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excelleration was 90 percent. if you way 100 pounds, the pound moved with 9 pounds. if the hay ward fault goes off, most of san francisco will feel 20 to 25 percent, the marina which will shake 30 percent. so if the hay ward fault goes off, san francisco will shake 3 or 4 times harder than in 89 and twice as long. >> the haward fault has return cycles plus or minus 10 for the last 140 years. the last was 1868.
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we are 140 years since the last haward fault went off. so, i would say, it's pretty likely it won't slip within the next 10 years. that will give you ground shakesing 3 to 4 times as last time. >> we have, pat and i and i couple of other people have run a program how to prepare in your life and home with problems related to an earthquake. that's not what our discussion is today. it's more of a global policy issues. one is proximity to the fault. how certain are geo technical engineering that the actual proximity of the fault is in fact going to affect how strong the ground motion is? does a mile make a difference?
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>> it came out in kobe earthquake. >> i was actually there. >> the roof came off. it was hard to stand up. i was 6, 7 miles away. in the city, people couldn't stand up. >> they determined using excellerateom ters. you will have near field effect, the easy way to explain it, if you were standing next to a rail road track. the train makes sound and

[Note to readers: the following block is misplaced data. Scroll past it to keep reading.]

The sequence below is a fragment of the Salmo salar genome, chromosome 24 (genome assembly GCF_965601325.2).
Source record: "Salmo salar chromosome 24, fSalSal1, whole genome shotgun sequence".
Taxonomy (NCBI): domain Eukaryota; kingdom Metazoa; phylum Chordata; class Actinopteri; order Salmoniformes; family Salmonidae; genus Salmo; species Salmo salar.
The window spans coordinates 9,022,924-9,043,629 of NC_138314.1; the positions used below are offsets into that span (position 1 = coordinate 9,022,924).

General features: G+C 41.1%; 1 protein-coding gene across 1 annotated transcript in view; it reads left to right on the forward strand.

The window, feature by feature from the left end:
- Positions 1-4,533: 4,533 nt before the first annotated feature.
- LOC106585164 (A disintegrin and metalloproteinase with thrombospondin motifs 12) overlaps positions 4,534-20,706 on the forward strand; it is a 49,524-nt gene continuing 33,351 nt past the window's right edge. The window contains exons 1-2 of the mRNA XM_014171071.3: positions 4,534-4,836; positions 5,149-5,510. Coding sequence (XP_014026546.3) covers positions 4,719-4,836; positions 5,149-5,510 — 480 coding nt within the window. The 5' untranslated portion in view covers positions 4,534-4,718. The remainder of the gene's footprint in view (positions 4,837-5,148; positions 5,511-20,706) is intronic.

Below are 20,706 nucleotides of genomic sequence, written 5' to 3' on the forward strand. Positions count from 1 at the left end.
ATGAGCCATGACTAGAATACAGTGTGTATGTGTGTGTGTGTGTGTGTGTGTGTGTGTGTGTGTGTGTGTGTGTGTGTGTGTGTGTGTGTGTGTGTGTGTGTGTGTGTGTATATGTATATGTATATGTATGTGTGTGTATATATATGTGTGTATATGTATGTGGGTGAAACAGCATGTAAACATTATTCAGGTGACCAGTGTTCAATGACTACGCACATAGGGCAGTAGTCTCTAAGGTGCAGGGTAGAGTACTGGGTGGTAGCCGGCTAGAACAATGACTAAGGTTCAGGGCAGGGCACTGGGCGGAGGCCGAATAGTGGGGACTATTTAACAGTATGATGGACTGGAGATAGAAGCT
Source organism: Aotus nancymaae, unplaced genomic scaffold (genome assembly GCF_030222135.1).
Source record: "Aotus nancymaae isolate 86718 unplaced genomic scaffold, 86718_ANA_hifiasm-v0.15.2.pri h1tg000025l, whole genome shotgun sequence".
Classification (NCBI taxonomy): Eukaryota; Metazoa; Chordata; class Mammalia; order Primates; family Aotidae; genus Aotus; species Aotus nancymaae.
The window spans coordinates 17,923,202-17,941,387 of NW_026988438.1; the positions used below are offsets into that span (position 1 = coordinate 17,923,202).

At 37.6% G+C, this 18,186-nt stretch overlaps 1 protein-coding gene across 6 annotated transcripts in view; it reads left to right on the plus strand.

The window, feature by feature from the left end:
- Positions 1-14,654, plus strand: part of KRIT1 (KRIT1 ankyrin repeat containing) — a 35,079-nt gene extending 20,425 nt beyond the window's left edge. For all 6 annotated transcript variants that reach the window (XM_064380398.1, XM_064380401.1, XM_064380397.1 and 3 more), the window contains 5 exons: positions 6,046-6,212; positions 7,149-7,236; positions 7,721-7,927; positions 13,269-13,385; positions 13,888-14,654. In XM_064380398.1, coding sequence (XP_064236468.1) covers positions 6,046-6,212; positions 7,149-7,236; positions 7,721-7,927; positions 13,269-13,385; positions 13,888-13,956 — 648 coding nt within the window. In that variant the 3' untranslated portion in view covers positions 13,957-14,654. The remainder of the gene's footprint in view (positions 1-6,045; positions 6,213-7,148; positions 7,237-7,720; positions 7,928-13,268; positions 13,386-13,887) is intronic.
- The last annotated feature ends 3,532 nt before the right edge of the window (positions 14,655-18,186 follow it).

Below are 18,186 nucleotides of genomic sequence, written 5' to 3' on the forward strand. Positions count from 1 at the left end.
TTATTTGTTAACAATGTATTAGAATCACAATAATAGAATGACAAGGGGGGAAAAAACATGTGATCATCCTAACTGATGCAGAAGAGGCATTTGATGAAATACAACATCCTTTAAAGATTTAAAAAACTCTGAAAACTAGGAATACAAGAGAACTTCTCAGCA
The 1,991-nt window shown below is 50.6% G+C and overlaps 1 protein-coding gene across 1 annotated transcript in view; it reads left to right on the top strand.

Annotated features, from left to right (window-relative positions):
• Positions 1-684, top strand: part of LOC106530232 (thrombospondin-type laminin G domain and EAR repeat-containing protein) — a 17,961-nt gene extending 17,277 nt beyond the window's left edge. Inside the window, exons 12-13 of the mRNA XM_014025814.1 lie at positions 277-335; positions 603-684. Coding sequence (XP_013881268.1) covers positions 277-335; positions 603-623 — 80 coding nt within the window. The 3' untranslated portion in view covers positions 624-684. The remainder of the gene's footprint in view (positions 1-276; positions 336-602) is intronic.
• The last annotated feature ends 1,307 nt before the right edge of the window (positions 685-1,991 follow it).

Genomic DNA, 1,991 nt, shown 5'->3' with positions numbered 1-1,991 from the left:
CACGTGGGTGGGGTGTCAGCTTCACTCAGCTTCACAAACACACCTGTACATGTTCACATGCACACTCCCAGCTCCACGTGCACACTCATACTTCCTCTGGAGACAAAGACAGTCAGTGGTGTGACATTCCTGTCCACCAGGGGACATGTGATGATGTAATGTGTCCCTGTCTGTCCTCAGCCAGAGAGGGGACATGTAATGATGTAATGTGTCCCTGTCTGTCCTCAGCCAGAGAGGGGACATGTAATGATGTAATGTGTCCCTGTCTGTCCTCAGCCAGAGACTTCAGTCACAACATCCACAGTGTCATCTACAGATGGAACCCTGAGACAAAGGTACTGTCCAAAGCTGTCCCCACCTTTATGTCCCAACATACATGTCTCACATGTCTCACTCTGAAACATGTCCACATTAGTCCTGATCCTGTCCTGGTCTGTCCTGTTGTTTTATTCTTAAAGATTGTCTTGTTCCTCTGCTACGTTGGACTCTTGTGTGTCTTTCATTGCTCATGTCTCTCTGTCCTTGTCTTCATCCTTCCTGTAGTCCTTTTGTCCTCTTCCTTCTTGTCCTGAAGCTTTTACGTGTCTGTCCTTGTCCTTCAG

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generates and the sound waves tumble. the same thing happens with an earthquake. those /tkpwraupbd waves tumble upon themselves and increase the intensity of the shaking. it's called near field effect. we probably won't get that on the haward fault, but on the san andreas fault. they will have very pronounced shaking. we will also have more interaction because of poor soils that interact with earthquake waves. you can have a moderately distant waves and it will be higher in the bay area and people don't realize how much of the city has been filled.
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there's a tremendous amount filled in and in those areas, the ground will shake dramatically harder. there's a lot of interaction that plays into the interaction of the intensity. >> this map was adopted by the state of california after its study of the areas that are potentially liquifiable. they are wet areas or fill areas that amplify the earthquake forces >> you can actually have the ground turn to liquid like quick sand. >> if you look at the map, there are green areas and blue areas, just so you can understand, the blue areas are potential landslide areas. that's a different issue. but we do have potential
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landslide areas. all the green areas are potentially liquifiable. if pat says, you are going to have.9 g. you could have substantial amp liification of this. this fascinating old map from the 1800's. it shows what san francisco looked like before a lot of it was filled. this is the mission district, the marsh of mission bay went all the way up to 7th and mission. that's how big the marsh is. the bay went up to montgomery street. so all this is bay. all this is bay. all this